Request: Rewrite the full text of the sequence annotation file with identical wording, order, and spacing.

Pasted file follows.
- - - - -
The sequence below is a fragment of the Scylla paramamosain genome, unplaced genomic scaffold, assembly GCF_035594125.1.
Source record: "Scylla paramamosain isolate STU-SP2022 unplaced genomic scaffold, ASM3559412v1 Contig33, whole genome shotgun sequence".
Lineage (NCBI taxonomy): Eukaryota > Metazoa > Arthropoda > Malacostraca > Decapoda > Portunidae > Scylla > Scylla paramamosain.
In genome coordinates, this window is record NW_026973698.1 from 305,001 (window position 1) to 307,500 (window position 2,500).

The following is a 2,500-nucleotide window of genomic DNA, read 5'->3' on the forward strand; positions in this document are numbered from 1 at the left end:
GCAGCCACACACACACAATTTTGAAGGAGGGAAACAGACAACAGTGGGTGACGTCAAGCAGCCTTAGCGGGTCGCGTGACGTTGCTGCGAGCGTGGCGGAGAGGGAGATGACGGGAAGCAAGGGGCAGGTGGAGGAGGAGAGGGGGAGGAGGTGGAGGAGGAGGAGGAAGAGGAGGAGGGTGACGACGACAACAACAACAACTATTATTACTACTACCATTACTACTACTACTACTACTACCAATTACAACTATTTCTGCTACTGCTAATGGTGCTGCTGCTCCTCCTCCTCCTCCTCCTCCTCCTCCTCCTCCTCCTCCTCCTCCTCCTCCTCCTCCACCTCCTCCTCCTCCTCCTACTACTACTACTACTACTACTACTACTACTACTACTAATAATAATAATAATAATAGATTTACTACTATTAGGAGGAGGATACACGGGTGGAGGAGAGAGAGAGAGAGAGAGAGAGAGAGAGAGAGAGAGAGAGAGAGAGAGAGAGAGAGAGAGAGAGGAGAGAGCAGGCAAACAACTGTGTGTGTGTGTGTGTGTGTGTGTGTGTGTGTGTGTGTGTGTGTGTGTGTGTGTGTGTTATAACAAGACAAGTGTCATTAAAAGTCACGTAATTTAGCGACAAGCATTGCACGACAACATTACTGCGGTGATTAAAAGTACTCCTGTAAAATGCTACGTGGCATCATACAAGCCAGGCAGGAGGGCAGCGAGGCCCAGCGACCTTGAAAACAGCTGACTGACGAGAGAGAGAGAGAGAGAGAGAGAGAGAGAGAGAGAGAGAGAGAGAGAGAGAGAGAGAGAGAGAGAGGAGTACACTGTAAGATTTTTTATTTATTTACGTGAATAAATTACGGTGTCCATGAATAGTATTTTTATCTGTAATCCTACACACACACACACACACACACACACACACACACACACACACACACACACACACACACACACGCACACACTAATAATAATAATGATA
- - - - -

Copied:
The sequence below is a fragment of the Scylla paramamosain genome, unplaced genomic scaffold, assembly GCF_035594125.1.
Source record: "Scylla paramamosain isolate STU-SP2022 unplaced genomic scaffold, ASM3559412v1 Contig33, whole genome shotgun sequence".
Lineage (NCBI taxonomy): Eukaryota > Metazoa > Arthropoda > Malacostraca > Decapoda > Portunidae > Scylla > Scylla paramamosain.
In genome coordinates, this window is record NW_026973698.1 from 305,001 (window position 1) to 307,500 (window position 2,500).

The following is a 2,500-nucleotide window of genomic DNA, read 5'->3' on the forward strand; positions in this document are numbered from 1 at the left end:
GCAGCCACACACACACAATTTTGAAGGAGGGAAACAGACAACAGTGGGTGACGTCAAGCAGCCTTAGCGGGTCGCGTGACGTTGCTGCGAGCGTGGCGGAGAGGGAGATGACGGGAAGCAAGGGGCAGGTGGAGGAGGAGAGGGGGAGGAGGTGGAGGAGGAGGAGGAAGAGGAGGAGGGTGACGACGACAACAACAACAACTATTATTACTACTACCATTACTACTACTACTACTACTACCAATTACAACTATTTCTGCTACTGCTAATGGTGCTGCTGCTCCTCCTCCTCCTCCTCCTCCTCCTCCTCCTCCTCCTCCTCCTCCTCCTCCTCCTCCACCTCCTCCTCCTCCTCCTACTACTACTACTACTACTACTACTACTACTACTACTAATAATAATAATAATAATAGATTTACTACTATTAGGAGGAGGATACACGGGTGGAGGAGAGAGAGAGAGAGAGAGAGAGAGAGAGAGAGAGAGAGAGAGAGAGAGAGAGAGAGAGAGAGAGGAGAGAGCAGGCAAACAACTGTGTGTGTGTGTGTGTGTGTGTGTGTGTGTGTGTGTGTGTGTGTGTGTGTGTGTGTGTTATAACAAGACAAGTGTCATTAAAAGTCACGTAATTTAGCGACAAGCATTGCACGACAACATTACTGCGGTGATTAAAAGTACTCCTGTAAAATGCTACGTGGCATCATACAAGCCAGGCAGGAGGGCAGCGAGGCCCAGCGACCTTGAAAACAGCTGACTGACGAGAGAGAGAGAGAGAGAGAGAGAGAGAGAGAGAGAGAGAGAGAGAGAGAGAGAGAGAGAGAGAGAGGAGTACACTGTAAGATTTTTTATTTATTTACGTGAATAAATTACGGTGTCCATGAATAGTATTTTTATCTGTAATCCTACACACACACACACACACACACACACACACACACACACACACACACACACACACACACACACGCACACACTAATAATAATAATGATA